Japan | Himeji, Kyoto, and a Few Really Long Days

Given the prices of rail passes in Japan (seriously, I’m still on about the $80 cantaloupes), we decided to make a really long day of it and work our way to Himeji, return to Osaka for our things, then leave for Kyoto. Happily, the train systems in Japan are superb, and the whole experience was pleasant. Even wandering Himeji blindly was uneventful, by and large. The Himeji Castle, as the oldest and most famous in Japan, was much smaller than I had envisioned, though still charming and elegant. Unfortunately, we discovered that they had just closed the inside for a year but two weeks prior to our visit. Such is luck, I’m afraid. This made for a pretty rapid outing, as you can only do a sort of crescent-moon around the building. Still, seeing the white beauty atop the hillside was worth the ride.

After our visit, it was fantastic luck that landed us in a Hibachi-style restaurant where we sat eye-to-eye with the chef, belly-up to the stove. The udon and omelets were superb and came served with numerous sauces, a spatula of sorts, and some chop sticks. We lingered and watched locals interact and converse intensely. It was fun, but expensive, and we were still hungry! This seems to be an endless cycle in Japan. Blessedly, we found an amazing fresh-foods market thing at our train stop (as these are often in malls), where we bought random fried items on sticks. After picking up our luggage, we were off for Kyoto, where we arrived late but managed to organize ourselves. We bought bus passes for the next day and even found our hotel, which is impressive given its obscure location off a bus stop without a sign, down an alley without a sign, and in a regular house with without a sign. We love the gal who runs the place, Jun, as she is kind and helpful. Our room is a traditional tatami mat room, but the lack of windows reminds me of a psych home, though Josh seems to dig it.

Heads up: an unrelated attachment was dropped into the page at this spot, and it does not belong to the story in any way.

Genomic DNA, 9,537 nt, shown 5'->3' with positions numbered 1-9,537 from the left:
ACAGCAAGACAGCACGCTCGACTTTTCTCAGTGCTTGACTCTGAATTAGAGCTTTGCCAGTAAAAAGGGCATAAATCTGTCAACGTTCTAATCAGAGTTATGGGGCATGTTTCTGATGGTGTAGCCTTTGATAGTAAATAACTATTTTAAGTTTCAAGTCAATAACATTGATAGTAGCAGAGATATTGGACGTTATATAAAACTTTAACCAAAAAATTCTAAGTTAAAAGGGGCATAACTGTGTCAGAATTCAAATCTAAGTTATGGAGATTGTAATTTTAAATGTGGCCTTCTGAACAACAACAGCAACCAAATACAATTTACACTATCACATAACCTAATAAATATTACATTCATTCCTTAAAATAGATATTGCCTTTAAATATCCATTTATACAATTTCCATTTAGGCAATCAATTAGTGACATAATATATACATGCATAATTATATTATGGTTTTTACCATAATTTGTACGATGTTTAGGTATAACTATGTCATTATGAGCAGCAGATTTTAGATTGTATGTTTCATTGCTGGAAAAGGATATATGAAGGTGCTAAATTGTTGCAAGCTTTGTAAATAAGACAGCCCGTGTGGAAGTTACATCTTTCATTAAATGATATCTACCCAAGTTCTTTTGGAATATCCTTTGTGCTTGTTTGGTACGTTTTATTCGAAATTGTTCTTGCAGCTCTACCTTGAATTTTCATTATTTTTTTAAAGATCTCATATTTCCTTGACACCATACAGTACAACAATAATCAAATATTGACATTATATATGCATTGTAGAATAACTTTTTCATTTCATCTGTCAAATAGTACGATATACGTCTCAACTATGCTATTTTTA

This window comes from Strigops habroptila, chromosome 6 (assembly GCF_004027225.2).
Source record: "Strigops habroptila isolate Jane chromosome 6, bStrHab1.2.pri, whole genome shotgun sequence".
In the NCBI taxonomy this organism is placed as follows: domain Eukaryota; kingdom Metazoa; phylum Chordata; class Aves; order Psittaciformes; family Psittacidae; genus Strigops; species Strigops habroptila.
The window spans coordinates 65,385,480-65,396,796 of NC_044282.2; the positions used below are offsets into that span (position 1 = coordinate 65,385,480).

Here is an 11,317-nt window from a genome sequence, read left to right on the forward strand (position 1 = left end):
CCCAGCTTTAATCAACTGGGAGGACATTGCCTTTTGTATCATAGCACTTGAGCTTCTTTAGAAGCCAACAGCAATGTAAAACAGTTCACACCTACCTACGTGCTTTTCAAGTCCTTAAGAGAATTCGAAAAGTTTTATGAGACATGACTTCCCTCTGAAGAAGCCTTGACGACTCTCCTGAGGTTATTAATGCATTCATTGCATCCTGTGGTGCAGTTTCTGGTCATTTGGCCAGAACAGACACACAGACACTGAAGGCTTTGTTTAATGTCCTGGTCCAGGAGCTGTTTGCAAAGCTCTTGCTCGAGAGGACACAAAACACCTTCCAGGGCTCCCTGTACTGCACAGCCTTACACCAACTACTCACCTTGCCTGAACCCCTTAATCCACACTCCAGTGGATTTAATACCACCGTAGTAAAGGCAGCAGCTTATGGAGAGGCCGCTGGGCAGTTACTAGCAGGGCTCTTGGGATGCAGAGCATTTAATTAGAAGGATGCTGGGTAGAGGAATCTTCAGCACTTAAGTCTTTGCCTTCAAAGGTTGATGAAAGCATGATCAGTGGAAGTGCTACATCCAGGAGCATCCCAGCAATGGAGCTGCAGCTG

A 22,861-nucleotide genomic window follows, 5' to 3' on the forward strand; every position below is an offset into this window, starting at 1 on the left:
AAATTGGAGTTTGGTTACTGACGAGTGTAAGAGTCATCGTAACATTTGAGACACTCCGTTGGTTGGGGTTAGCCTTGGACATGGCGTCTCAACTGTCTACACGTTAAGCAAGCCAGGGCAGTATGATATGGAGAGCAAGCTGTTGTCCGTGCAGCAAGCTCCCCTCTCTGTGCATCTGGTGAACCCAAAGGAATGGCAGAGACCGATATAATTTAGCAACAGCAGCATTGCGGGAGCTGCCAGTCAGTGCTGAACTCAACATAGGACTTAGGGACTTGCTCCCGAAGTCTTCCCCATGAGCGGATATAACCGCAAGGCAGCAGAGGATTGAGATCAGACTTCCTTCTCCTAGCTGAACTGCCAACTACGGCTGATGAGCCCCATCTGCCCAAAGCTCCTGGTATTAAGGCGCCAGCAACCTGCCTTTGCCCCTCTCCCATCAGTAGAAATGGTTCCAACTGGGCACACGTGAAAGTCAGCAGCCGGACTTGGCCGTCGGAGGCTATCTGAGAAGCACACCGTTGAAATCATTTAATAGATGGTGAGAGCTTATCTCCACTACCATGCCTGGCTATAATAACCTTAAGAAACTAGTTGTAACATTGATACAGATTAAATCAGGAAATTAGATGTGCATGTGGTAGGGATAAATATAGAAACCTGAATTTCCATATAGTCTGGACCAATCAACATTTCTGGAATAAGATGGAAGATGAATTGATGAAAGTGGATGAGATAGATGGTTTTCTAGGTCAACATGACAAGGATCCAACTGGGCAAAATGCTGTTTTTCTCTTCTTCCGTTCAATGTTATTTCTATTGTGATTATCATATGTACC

Though we are still partial to Osaka, exploring Kyoto has been admittedly fun in general, as it offers a quaint atmosphere and numerous charms. For one, there is a temple on practically every corner, offering picture-perfect scenes complete with rich colors. Knowing full-well that staring at every temple was a fast way to burn out, we dedicated only a day to view the sights, beginning with the north side of town and working our way to the Rokuon-ji Temple (or Golden Pavilion), which certainly lived up to its name, having been entirely plated in gold like an ornament. We were ushered in right before close as dusk was settling, but the temple was still glimmering in the remaining sunlight, sitting secluded in a small lake. We meandered through well-manicured (understatement) gardens and lake-side pathways, starting at birds so interesting that even I was enthralled. What’s more, we watched someone clipping a tree with a pair of scissors the size of a thimble – this is Japan, don’t forget. Also managed to visit the Toji Temple before dark, which is supposedly the tallest wooden tower in all of Japan. After this particular viewing, I am now more certain than ever that nothing in Japan is really all that tall. Go figure.

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